Suzanne L. Weekes
I was born and raised in Trinidad, a Caribbean island just off the coast of South America. I always enjoyed mathematics and as I went through high school, I chose to focus on mathematics and the sciences though I also liked the languages and literature. When I say that I enjoyed math, I don’t mean that I was one of those kids who delighted in adding and multiplying any numbers that I came across or who memorized many digits of pi (what comes after 3.14?), or who liked to participate in quick-fire math contests. What I mean is that I enjoyed the creativity, the logic, the reasoning and the truth that is mathematics.
The encouragement and support of my teachers and parents was so important. For example, I remember one of my math teachers in high school taking me aside one day and showing me a magazine or newspaper clipping with an article about this thing called actuarial sciences which could be another option for me aside from the usual suggestions of becoming an engineer or physician. Well, I never pursued actuarial sciences but I did indeed continue studying mathematics. I recall this conversation because it has always served to remind me that just a few minutes and a few one-on-one words of encouragement can have a great positive impact on a student.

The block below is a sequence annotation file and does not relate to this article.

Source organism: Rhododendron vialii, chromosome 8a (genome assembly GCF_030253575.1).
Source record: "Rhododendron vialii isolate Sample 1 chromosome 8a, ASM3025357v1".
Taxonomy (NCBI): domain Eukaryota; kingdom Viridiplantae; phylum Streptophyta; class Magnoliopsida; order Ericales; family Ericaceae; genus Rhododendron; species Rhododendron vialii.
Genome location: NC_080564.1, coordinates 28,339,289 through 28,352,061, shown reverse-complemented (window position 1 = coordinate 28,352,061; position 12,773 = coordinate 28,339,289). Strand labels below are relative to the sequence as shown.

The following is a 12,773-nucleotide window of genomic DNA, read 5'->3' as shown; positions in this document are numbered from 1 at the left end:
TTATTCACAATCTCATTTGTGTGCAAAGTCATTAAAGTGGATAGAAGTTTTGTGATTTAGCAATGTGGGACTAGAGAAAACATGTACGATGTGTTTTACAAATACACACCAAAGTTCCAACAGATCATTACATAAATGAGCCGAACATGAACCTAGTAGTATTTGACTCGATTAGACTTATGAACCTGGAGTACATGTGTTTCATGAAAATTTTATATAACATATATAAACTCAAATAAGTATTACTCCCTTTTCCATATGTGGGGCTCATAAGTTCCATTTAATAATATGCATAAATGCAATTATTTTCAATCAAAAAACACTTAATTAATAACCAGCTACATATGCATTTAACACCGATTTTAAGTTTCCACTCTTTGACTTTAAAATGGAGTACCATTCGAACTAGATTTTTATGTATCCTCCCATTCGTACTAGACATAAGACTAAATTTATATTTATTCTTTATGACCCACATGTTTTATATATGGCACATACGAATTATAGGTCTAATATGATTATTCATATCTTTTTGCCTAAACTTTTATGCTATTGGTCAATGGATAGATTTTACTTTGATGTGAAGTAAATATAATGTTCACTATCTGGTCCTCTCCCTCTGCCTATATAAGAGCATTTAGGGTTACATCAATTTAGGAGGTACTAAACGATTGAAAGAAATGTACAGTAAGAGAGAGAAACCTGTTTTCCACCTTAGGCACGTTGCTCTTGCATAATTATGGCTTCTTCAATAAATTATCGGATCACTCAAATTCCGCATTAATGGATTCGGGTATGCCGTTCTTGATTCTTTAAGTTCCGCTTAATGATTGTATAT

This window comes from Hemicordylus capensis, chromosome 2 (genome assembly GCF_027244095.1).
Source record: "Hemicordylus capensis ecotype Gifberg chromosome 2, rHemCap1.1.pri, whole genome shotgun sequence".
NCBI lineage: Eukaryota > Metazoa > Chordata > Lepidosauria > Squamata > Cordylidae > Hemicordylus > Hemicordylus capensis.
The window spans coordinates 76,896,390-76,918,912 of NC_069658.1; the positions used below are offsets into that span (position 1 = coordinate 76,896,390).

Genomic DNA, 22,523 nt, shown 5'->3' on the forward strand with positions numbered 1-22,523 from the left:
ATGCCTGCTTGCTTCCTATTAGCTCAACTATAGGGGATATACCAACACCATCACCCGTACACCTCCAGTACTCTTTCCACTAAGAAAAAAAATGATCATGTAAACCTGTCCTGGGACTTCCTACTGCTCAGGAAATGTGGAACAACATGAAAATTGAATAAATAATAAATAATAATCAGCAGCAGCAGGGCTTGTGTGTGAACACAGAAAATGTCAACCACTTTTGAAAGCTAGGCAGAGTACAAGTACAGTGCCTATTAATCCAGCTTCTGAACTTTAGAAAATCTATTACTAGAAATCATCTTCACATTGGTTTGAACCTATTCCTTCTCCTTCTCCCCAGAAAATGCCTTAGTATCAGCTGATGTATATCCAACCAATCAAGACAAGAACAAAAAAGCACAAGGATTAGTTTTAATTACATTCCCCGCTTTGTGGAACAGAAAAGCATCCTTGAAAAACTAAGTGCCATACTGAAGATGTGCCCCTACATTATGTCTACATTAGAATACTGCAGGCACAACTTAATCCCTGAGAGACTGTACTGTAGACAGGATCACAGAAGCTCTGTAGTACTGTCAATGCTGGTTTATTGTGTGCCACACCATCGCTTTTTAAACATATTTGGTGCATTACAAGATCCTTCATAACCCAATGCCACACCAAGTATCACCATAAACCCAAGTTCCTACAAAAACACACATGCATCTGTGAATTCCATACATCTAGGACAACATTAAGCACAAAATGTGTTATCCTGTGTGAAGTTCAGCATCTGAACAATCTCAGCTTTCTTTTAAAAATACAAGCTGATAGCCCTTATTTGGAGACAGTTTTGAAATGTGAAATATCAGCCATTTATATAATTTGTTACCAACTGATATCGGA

I came to the U. S. for college and majored in Mathematics and minored in Computer Science at Indiana University. I moved on to graduate school knowing that I wanted to do math that had direct applications to real-world problems so at The University of Michigan I pursued and earned a PhD in Mathematics and Scientific Computing.
I am now a Professor of Mathematical Sciences at Worcester Polytechnic Institute where we do hands-on, brains-on project work with our students. I enjoy connecting our wider mathematical sciences community with the work that is done in industry through initiatives of our Center for Industrial Mathematics and Statistics.
I am a co-director of the Preparation for Industrial Careers in Mathematical Sciences (PIC Math) which helps faculty all over the U. S. to engage their own students with industrial math research.
I am especially proud to be a founding co-director of the Mathematical Sciences Research Institute Undergraduate Program (MSRI-UP) which is a comprehensive program for undergraduates that aims to increase the number of students from underrepresented groups in mathematics graduate programs by providing research opportunities, long-term support, and mentorship. In the 10 years of MSRI-UP, we have worked with 169 students, 85.3% who are African Americans, Native Americans, and Latinos, and of the 145 MSRI-UP alumni who have completed their undergraduate degrees already, 114 have continued to graduate programs and 15 have already received Ph.Ds.
I have two wonderful daughters who keep my heart full and who are game for the adventures that my husband and I take them – whether it’s a summer in California for MSRI-UP or a year in Panama for a Fulbright award.
WORDS OF WISDOM:
Show up – take advantages of opportunities that are offered to you;
Sit up front – be engaged, be involved;
Raise your hand – never be afraid to ask questions, to answer, and to learn. Be an active participant in your experiences.